More than any other field, IIoT overlaps directly with metrology's mission to analyze and measure as much of the manufacturing process as possible, and it's no surprise that the latter is utilizing the former.
There are many different gear rating methods in use today, and they can give substantially different results for any given gearset. This paper will make it easy to understand the choices and the impact the choices have on gearbox design. Eight standards are included - AGMA 2001; AGMA 6011; AGMA 6013; ISO 6336; API 613; API 617; API 672; and API 677. (Click HERE for the Appendix to this article).
In today's production environment, a variety of different measurement devices is used to assess the quality and accuracy of workpieces. These devices include CMMs, gear checkers, form testers, roughness testers, and more. It requires a high machine investment and a high handling effort - especially if a full end-of-line measurement is needed. One approach to reduce quality costs is to include all measurements in one single machine that is suitable and robust enough for use in production.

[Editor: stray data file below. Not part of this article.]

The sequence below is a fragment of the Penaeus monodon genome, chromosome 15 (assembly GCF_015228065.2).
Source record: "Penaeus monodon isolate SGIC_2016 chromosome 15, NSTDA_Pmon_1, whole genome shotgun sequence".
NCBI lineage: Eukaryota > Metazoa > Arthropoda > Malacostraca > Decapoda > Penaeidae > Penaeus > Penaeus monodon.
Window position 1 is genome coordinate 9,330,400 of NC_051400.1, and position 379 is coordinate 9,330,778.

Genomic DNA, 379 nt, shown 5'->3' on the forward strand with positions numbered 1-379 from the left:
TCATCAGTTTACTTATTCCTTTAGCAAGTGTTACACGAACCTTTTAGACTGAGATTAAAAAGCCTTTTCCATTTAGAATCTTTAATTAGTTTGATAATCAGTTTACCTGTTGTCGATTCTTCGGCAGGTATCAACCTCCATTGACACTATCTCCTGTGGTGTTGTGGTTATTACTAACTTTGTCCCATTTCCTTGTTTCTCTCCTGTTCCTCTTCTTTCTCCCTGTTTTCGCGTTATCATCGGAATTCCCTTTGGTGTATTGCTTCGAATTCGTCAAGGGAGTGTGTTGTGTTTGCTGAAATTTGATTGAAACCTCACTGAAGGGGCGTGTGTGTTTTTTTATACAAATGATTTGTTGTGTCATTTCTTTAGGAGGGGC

Press quenching is designed to harden steel gears while minimizing distortion, and the process is especially applied for hardening large diameter thin-wall gears, face gears and bevel gears. The dimensional control aims at maintaining flatness, out-of-round, straightness and consistency of radial size. The press quench tooling and the process design have been mainly experience-based, using a trial and error approach for implementation of new processes, new gear materials and gear configurations.
A recent visit to the Henry Ford Museum of American Innovation, located in Dearborn, Michigan, helped remind this editor how different the manufacturing floor looked when the Ford Model-T was first being produced in the early 1900s.